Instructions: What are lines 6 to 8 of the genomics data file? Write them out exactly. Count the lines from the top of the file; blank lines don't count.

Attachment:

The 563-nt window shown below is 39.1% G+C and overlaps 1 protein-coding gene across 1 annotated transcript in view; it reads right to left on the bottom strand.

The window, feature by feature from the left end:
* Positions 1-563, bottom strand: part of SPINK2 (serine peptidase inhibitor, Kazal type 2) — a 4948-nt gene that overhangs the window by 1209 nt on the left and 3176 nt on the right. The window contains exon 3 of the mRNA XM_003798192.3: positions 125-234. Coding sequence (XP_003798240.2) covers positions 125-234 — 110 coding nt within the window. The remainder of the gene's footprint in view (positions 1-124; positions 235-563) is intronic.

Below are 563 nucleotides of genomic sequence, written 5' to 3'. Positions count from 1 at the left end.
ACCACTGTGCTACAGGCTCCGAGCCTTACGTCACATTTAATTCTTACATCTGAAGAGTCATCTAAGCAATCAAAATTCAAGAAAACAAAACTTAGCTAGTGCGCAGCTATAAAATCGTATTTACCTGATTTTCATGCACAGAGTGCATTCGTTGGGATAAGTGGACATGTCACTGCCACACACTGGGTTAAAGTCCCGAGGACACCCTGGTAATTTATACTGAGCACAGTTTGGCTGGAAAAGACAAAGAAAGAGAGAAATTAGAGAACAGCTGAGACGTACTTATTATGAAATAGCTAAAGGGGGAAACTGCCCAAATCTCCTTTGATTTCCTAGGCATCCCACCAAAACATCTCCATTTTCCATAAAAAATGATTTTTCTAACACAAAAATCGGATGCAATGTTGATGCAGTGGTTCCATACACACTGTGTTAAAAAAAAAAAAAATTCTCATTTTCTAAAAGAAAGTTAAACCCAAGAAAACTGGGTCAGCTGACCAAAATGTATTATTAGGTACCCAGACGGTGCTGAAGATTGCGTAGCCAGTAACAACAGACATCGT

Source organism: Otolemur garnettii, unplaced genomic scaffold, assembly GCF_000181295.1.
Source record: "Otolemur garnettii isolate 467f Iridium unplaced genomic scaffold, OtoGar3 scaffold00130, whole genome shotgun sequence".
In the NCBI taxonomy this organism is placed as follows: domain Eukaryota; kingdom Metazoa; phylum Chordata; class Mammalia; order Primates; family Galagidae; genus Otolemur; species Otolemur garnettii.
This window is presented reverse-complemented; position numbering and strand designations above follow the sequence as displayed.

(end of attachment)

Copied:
Source organism: Otolemur garnettii, unplaced genomic scaffold, assembly GCF_000181295.1.
Source record: "Otolemur garnettii isolate 467f Iridium unplaced genomic scaffold, OtoGar3 scaffold00130, whole genome shotgun sequence".
In the NCBI taxonomy this organism is placed as follows: domain Eukaryota; kingdom Metazoa; phylum Chordata; class Mammalia; order Primates; family Galagidae; genus Otolemur; species Otolemur garnettii.